Illustrated by N.M Bodecker
Odyssey/Harcourt Young Classic, 1999; 191 pages
Originally published 1962
It was then that Susan looked back and saw the book sitting all by itself at one end of the bottom shelf. It was a red book, smallish but plump, comfortable and shabby. There had once been gilt letters on the back, but these had rubbed away, and Susan couldn't read the name of what it was. Still, it looked odd enough to be interesting and worn enough to have been enjoyed by countless generations. On a sudden impulse she added it to the pile in her arms.... (p.4)
Many many many MANY years ago, I read Edward Eager's Half-Magic and fell in love with his whimsical brand of magic fiction. And now that I'm all grown up, I still love it and I've been slowly working my way through Eager's list of fantasy novels for young readers. And, of course, the Once Upon a Time Challenge gave me the perfect excuse to finish off another one!
Seven-Day Magic was published in 1962, just two years before Eager's death. It was the last book in the bunch and the only one to feature a group of child protagonists who don't appear in any of the other books. It's a good stand-alone story, perfect for anyone not familiar with the other books -- although I'd really recommend starting at the beginning with Half-Magic (from 1954).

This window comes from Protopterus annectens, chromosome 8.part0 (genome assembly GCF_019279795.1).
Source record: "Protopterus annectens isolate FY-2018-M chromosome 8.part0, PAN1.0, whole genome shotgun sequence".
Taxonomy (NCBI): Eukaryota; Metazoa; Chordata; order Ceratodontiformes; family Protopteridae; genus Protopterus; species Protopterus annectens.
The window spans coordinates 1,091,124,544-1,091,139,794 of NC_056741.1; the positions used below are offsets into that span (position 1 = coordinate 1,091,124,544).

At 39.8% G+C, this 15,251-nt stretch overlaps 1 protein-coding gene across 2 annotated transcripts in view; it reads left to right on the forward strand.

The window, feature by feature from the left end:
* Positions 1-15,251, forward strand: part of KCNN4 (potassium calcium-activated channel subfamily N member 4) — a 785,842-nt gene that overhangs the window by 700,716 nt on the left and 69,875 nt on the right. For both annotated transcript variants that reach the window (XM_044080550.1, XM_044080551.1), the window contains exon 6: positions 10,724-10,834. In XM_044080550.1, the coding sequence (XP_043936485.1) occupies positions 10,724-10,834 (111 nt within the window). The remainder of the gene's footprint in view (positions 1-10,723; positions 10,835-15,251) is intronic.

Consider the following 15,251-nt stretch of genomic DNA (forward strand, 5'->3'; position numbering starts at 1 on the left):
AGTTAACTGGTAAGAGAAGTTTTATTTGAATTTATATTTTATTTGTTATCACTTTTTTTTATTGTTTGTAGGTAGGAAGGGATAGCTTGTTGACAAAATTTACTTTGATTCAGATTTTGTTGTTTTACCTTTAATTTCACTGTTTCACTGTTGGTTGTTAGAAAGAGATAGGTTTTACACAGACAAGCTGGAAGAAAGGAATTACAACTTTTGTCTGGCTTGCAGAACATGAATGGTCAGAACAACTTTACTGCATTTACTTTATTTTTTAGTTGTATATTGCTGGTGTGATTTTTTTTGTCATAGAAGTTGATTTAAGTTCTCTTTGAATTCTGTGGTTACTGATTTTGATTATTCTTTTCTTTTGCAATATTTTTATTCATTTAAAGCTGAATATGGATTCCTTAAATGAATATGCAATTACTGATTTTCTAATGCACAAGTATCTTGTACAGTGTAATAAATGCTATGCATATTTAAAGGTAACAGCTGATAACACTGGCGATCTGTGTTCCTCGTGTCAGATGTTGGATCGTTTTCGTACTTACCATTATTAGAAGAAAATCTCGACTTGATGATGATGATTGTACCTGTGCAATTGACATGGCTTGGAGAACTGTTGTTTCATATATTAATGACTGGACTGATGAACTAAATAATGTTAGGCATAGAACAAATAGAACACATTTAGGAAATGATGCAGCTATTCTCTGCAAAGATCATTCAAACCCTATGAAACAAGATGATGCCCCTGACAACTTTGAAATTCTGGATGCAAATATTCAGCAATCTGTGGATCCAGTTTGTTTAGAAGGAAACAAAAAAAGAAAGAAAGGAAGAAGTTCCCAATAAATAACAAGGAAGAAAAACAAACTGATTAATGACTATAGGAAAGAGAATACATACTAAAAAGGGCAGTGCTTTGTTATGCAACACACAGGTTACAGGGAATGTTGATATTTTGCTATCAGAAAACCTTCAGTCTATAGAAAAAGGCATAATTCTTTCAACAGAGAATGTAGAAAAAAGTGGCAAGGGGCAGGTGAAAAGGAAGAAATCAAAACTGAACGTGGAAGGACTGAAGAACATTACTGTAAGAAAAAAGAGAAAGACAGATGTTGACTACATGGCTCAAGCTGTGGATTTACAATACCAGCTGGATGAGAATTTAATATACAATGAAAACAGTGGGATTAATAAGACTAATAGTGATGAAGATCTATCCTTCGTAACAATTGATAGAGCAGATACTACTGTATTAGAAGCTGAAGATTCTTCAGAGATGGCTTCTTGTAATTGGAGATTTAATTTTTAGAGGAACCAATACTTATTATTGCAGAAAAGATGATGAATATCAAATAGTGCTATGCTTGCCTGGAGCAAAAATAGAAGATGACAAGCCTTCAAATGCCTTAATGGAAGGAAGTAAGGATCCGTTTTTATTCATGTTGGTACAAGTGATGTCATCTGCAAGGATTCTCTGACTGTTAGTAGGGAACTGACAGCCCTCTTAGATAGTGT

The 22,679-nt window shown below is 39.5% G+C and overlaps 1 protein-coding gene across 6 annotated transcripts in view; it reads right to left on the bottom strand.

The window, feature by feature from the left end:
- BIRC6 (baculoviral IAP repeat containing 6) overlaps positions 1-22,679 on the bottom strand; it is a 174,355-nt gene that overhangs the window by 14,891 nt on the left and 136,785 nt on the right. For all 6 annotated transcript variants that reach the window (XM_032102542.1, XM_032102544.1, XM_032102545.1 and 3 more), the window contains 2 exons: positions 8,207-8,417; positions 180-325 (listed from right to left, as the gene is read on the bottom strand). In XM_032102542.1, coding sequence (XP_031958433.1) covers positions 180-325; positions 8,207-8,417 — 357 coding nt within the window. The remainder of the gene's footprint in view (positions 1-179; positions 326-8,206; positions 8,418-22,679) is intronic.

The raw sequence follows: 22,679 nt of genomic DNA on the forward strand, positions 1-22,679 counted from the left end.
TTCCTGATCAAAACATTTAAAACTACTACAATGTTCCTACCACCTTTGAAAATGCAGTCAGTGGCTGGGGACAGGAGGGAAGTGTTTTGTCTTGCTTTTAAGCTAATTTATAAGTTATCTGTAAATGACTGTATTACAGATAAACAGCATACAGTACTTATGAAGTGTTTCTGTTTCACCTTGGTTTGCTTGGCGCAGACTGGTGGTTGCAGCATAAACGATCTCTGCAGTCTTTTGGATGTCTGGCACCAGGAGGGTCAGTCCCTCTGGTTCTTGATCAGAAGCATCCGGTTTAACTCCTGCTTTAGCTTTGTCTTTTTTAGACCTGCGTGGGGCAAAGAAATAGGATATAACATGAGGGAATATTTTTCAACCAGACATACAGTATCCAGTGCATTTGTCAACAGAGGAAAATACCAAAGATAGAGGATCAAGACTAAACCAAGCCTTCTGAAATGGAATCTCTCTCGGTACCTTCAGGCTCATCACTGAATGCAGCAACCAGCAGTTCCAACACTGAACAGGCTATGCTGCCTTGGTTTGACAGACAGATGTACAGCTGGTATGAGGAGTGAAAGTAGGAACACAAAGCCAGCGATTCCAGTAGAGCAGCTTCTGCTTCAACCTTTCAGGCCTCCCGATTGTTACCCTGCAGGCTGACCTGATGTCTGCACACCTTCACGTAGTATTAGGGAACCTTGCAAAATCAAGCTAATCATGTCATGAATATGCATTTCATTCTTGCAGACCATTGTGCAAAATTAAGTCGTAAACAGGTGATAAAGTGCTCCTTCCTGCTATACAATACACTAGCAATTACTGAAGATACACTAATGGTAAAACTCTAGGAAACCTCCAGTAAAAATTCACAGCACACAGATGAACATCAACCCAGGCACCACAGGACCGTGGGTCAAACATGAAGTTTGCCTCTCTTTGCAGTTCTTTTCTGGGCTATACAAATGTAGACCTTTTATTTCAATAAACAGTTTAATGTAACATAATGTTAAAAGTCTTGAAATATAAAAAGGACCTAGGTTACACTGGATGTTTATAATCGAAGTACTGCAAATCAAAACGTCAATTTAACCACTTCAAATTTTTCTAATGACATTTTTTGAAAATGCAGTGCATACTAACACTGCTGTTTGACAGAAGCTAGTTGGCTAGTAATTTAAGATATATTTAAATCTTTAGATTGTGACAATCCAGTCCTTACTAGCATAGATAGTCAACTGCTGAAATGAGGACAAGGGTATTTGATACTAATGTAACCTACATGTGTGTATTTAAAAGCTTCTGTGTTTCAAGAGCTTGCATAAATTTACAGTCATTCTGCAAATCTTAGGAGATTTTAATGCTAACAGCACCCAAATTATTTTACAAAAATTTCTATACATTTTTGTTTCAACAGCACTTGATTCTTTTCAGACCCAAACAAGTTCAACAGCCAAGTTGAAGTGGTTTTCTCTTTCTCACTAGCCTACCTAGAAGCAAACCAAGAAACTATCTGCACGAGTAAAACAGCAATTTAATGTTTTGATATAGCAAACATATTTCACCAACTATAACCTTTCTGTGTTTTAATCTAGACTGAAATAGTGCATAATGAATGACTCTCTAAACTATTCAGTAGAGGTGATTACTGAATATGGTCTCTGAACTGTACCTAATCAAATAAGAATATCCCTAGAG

The plot revolves around John and Susan (twins, tall and blonde, and in fifth grade), and their neighbors Barnaby, Abbie and Fredericka, and what happens after they find a very old and very tattered book on one of their Saturday morning visits to the public library. They check the book out and are told it's a seven-day book -- strange, they think, since usually only the newest books have to be returned so quickly. And things get even stranger when they realize that the book is recording every word they say and all their actions from the time they discovered it right up to the moment they opened it. Beyond that, the pages are blank and seem to be just waiting for the children to come up with ideas to fill it full of adventures.
Which of course they do. And when Fredericka starts everything off by asking for an adventure with "wizards and witches and magic things," she's suddenly carried off by a dragon!
Not to worry, though -- the other children write themselves into the story right behind Fredericka and rescue her. But they've learned that wishing can be serious (and dangerous), and must be well planned (one of the most appealing aspects of all Eager's books is the way in which we get to watch the kids figuring out how the magic works). And eventually, they also discover that the book is a little different for each of them "because to each person it was the particular book that person had always longed to find."
This is a charming little book, and if I had read it as a child, I know I would have loved it. It might be a little slow and old-fashioned -- and, well, bookish -- for today's kids. But I'd still recommend it to anyone, old and young alike, who likes a good fantasy tale.